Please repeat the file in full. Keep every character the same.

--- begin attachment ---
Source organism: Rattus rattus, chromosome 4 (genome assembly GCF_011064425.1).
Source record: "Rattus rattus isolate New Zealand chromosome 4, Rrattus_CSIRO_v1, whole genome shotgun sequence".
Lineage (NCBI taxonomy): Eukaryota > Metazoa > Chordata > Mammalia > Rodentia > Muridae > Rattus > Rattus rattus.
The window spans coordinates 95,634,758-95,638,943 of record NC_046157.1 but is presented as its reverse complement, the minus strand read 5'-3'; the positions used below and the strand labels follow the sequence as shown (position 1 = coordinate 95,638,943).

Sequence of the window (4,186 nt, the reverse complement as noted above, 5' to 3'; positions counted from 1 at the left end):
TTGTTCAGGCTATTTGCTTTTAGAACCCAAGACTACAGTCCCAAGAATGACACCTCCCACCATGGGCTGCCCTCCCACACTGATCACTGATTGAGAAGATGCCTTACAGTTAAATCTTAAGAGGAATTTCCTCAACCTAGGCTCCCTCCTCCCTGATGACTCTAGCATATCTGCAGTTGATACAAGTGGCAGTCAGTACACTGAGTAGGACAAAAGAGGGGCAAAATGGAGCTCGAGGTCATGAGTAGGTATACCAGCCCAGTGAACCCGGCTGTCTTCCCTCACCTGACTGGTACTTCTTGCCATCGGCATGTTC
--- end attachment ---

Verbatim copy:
Source organism: Rattus rattus, chromosome 4 (genome assembly GCF_011064425.1).
Source record: "Rattus rattus isolate New Zealand chromosome 4, Rrattus_CSIRO_v1, whole genome shotgun sequence".
Lineage (NCBI taxonomy): Eukaryota > Metazoa > Chordata > Mammalia > Rodentia > Muridae > Rattus > Rattus rattus.
The window spans coordinates 95,634,758-95,638,943 of record NC_046157.1 but is presented as its reverse complement, the minus strand read 5'-3'; the positions used below and the strand labels follow the sequence as shown (position 1 = coordinate 95,638,943).

Sequence of the window (4,186 nt, the reverse complement as noted above, 5' to 3'; positions counted from 1 at the left end):
TTGTTCAGGCTATTTGCTTTTAGAACCCAAGACTACAGTCCCAAGAATGACACCTCCCACCATGGGCTGCCCTCCCACACTGATCACTGATTGAGAAGATGCCTTACAGTTAAATCTTAAGAGGAATTTCCTCAACCTAGGCTCCCTCCTCCCTGATGACTCTAGCATATCTGCAGTTGATACAAGTGGCAGTCAGTACACTGAGTAGGACAAAAGAGGGGCAAAATGGAGCTCGAGGTCATGAGTAGGTATACCAGCCCAGTGAACCCGGCTGTCTTCCCTCACCTGACTGGTACTTCTTGCCATCGGCATGTTC